How much training you can do depends on how far you have already progressed - while a fit runner might run a 10K three or four times a week (I did 30 years ago, but I was 25kg/55lbs lighter back then!), a beginner (or in my case, I am more strictly a "late returner") is more likely to see 10K as a major achievement. More importantly, nowadays, my body sees the 10K as a MAJOR stimulus, and needs time to rebuild.
So keeping that diary helps me see what is what.

What is my "true" weight?
All 6 lines show different aspects of my "true" weight, and are equally "true".
Anyway. onto MY weight.

So how should I measure my weight?
Which way is the "truest"?
In the graphic above, I have given SIX different methodologies, and every one of them is as equally true as every other. They are all based on a "full" data set, warts and all, with no data points being ignored.

So let's look at the methodologies in a bit more detail.

First the chart on the left - the daily weights.
  • The "blue" line is the "raw" data - the numbers I got from the scales each morning, having weighed myself before breakfast and my all-important morning cup of tea. The data shows the variation that daily measurement can naturally bring. Even in this graph, and even over only a period of 11 weeks, a trend is apparent - the "peaks" are getting lower, and the "troughs" are getting deeper, so I am slowly losing weight.
  • The "red" line shows the method suggested to me by Cam Caine, and he says he got it from "The Hacker's Diet". Work out each day's "smoothed" number by taking 90% of yesterday's "smoothed" number, and adding 10% of today's new figure. The purpose is to iron out the "spikes" from the numbers, and show the trend more clearly. Note, however, that the 90%+10% methodology produces some "lag" when looking at data which is falling or rising over a period - the "red" line is almost always ABOVE the "blue" line.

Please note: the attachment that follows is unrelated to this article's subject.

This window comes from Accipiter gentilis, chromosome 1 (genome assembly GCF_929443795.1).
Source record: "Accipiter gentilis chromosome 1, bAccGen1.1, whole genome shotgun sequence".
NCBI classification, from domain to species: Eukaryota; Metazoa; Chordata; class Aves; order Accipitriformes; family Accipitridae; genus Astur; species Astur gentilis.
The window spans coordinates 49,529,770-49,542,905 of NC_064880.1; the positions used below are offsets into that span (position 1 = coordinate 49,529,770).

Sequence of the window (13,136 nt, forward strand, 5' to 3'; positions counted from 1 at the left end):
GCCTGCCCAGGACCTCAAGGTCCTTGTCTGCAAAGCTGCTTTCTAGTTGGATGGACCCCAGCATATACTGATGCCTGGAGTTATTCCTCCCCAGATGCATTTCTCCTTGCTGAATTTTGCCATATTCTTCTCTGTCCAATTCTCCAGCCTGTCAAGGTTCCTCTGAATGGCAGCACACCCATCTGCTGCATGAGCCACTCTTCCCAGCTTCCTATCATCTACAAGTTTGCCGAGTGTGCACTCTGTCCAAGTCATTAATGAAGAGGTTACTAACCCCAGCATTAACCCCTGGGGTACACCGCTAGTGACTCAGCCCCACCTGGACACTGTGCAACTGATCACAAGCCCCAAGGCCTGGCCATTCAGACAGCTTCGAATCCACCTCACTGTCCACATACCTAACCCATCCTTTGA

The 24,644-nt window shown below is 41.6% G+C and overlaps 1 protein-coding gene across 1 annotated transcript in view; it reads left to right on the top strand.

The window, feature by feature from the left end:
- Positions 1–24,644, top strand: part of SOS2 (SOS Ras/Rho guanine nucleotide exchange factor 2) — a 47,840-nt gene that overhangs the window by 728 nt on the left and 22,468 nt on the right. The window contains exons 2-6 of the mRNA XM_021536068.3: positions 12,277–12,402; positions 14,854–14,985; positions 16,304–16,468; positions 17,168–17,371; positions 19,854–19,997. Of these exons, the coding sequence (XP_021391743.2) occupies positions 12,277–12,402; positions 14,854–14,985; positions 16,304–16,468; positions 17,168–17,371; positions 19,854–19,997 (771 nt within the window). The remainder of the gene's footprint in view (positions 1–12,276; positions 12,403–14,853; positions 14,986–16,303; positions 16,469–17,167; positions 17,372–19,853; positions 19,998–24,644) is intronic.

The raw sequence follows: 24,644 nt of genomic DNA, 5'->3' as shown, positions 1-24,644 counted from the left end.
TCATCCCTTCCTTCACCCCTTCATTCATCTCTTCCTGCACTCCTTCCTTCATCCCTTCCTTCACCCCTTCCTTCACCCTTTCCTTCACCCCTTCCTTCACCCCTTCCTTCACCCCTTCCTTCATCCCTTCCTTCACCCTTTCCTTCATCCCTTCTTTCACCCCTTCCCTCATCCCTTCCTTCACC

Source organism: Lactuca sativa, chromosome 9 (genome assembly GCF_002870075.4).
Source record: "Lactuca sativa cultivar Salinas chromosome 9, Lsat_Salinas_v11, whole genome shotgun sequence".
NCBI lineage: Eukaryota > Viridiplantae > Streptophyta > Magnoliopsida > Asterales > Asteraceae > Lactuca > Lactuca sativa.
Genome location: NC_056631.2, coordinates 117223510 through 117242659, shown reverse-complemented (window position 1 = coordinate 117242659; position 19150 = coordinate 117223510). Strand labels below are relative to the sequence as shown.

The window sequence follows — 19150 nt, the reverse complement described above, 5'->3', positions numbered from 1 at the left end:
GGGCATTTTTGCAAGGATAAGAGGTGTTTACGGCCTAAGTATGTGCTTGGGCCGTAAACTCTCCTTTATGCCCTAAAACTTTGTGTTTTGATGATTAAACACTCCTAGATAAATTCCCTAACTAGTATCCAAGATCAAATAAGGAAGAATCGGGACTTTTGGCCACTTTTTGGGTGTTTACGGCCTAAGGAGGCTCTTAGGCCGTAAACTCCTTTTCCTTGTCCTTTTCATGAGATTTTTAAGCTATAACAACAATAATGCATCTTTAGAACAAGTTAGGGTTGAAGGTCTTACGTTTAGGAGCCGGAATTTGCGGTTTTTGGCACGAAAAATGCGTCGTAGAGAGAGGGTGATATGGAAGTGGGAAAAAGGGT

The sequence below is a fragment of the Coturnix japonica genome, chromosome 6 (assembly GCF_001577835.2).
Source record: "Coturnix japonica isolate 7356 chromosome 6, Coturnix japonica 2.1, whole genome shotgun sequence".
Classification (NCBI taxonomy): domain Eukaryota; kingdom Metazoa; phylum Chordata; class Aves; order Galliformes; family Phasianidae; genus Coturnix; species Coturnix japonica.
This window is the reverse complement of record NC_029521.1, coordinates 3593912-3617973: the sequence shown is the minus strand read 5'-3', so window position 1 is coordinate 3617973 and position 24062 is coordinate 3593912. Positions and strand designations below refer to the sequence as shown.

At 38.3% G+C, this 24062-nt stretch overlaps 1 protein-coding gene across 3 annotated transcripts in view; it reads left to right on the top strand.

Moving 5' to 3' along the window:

• The "green" line represents a much simpler smoothing method - three data points are averaged each time. This method also smooths out the "peaks" and "troughs", and is usually MUCH closer to the "blue" (raw data) line that the red (90% + 10%) line is.
The chart on the right shows another way of displaying the data. The daily weight data is first of all averaged out to give a "weekly" average weight (the methodology is simply that of taking the arithmetic mean - add all the numbers for a given week together, and then divide by the number of data points you added together, e.g. 7)
  • The "blue" line shows the raw data set (as used in the blue line on the left-hand chart), but this time averaged out per week.
  • The "red" line uses the same "90% + 10%" smoothing algorithm as the green line on the laft-hand chart, but this time it is the "weekly" ("blue") data set (from the right-hand chart) that is smoothed, not the "daily" set used in the left-hand chart. Again the "red" line lags behind a set of falling data (like my weight)!!
  • The "green" line is the average of three "weekly" weights, and, again, follows the blue line much more closely than the red line does.
So, enough of all that.